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FPLG Favorite Posts of 2022: Part Three

01.12.23 | Linda J. Rosenthal, JD
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Our readership isn’t easily pigeonholed into one or another narrow audience category. So this third and final lookback at favorite blog posts of 2022 showcases the eclectic range of topics we consider and choose each year.

The unifying thread of the For Purpose Law Group blog is the common belief of the nonprofit community that philanthropy serves a vitally important role in today’s society. It must be strengthened and supported however possible. In part, that means promoting compliance with the rules governing tax exemption as well as other obligations imposed by law; for example, on account of the employer-employee relationship or the duty to avoid injury to third parties.

It also means taking an interest in sector-wide trends, challenges, and controversies.  And it’s an invitation to advocate for government and public policies that bolster the charitable community and its beneficiaries.

Challenges, Beginning to End  

This Part Three of our 2022 retrospective starts with favorites that bookend the year, describing the most acute hurdles: a February post on the unprecedented and unexpected staffing shortages and a November post on the near-record inflation.

Both crises were already brewing in 2021. We had all hoped to emerge from the dark tunnel of the pandemic after New Year’s Day, but these huge disruptions  slammed down fully in 2022, creating an additional set of troubles. While rippling through the entire American economy as a whole, they have hit the nonprofit sector especially hard.

We had learned a new phrase late in 2021: The Great Resignation. See our posts from December a year ago: here and here. As COVID-19 progress had allowed for easing of mandatory closures, it was expected that workers would flock back in droves. They did not.

By autumn a year ago, the National Council of Nonprofits (NCN) was already leading the way in highlighting the crisis. But by mid-February 2022, the need to step up awareness and demand government action had grown more critical. NCN launched a new action alert: National Charitable Nonprofits Urge Prioritization of Pandemic and Workforce Shortage Relief (February 15, 2022). It linked to the letter sent to President Biden and congressional leaders calling for “urgently needed pandemic and workforce shortage relief that will enable charitable organizations to fulfill their roles in our nation’s relief, recovery, and rebuilding.”

NCN highlighted the factors special to the nonprofit model creating an extraordinary disadvantage compared with for-profit or government employers; namely, nonprofits can’t necessarily raise wages to attract more workers because of insufficient funding or already established grant or contract rates. These handicaps were heaped on pre-existing problems fueling staffing shortages in our sector: too many workers at or near retirement age as well as the long-simmering problem of “burnout” in employees from the top to the bottom of the organizational hierarchies.

The Great Resignation is not yet over. And, while the government provided significant help during 2022, certain items on the wish-list – including extensions of the tax credits for employee retention and child care – failed to materialize by year’s end.

“For the nonprofit sector and the population it serves, the high vacancy rate is ‘a potential tragedy at hand.’” A nonprofit worker shortage means that “people in the community needing services can’t get access to them.”

There was another crisis gaining steam in 2021 on top of the perplexing worker shortage: this, too, was landing particularly hard on the nonprofit sector.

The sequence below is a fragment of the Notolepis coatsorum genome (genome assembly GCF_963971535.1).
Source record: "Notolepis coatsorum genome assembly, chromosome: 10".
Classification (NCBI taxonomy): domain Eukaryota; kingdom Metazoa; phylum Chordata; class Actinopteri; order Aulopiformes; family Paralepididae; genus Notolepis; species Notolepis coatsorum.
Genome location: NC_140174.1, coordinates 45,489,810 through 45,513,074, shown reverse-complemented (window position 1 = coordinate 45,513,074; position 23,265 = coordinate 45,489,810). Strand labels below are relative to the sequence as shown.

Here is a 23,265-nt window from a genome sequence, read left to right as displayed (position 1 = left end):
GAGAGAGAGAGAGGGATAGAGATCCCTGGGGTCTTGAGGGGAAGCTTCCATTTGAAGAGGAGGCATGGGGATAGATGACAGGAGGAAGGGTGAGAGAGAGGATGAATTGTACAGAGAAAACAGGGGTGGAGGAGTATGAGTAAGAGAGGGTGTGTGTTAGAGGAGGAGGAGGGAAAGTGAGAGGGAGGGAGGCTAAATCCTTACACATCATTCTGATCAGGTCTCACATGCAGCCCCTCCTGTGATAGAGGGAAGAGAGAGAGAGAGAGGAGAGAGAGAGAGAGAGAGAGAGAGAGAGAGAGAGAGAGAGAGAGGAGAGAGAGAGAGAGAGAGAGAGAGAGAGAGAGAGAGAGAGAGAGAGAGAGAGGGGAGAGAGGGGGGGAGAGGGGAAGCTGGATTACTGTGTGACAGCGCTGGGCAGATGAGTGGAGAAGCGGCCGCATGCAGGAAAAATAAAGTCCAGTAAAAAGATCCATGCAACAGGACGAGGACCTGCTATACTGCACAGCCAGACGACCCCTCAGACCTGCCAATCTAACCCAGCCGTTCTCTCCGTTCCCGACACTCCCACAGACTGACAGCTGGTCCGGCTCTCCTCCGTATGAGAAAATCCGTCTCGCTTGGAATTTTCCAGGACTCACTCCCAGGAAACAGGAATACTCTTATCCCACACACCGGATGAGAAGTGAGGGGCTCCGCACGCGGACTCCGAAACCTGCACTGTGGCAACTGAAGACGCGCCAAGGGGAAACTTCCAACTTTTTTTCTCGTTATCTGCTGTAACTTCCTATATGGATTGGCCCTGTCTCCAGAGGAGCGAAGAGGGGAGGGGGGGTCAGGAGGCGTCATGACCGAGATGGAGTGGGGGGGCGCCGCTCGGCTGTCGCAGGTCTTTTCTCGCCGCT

Runaway inflation was approaching 40-year-highs. It was coupled with extreme supply-chain bottlenecks. By November 2021, direct-service charities were scrounging for turkeys to serve at community meals; not only were they in short supply but the prices had skyrocketed.

We all hoped – perhaps assumed – that 2022 was going to mark the return to some sense of normalcy. But these economic headwinds accelerated after that New Year’s Eve. By early spring, “the general public were politely asked to refrain from berating 9-year-olds about the shortages of their most popular cookie varieties….” See Inflation and Other Woes Are Eating Your Girl Scout Cookies (February 10, 2022) Rachel Wolfe, The Wall Street Journal [Girl Scouts are “earning a new badge in global economic turmoil”].

“[I]nflation is testing the financial stability of nonprofit organizations which managed to survive the pandemic.” And – by and large – donors and funders are unaware of exactly how hard, and in what specific ways, inflation is “savaging the budgets” of the organizations that they normally support.

We included in this post a “curated list” of outside articles and posts in 2022 that “may help set the stage for nonprofits, donors and funders, policymakers, government officials, academics, and other observers and experts to engage in meaningful conversations” about the scope of the inflation problem that nonprofits are facing and how and where help is needed.

More Wide-Ranging Topics 

In between these “bookend” posts of 2022, our favorites spanned a range from the expected (board-governance advice) to the unexpected (reports of deep infiltration of America’s cultural institutions by Russian oligarchs) to high drama (“rage giving on steroids”) and to important choices for philanthropy (how to deal with labor unrest in the sector).

“Despite good intentions and high hopes, worthy and promising nonprofits may collapse on themselves and fail.” The diagnosis, according to expert consultants and professional advisors, is exposed by “a peek behind the curtain [revealing] dysfunction and conflict between the board of directors and the executive staff. And the root of the problem may have been that the two sparring sides did not know or understand sufficiently their legally distinct and separate roles and duties.”

This post, as well as a follow-up a few months later –  More On The Nonprofit Board-Staff Dance (June 9, 2022) – explains this all-important division of responsibilities in the nonprofit setting.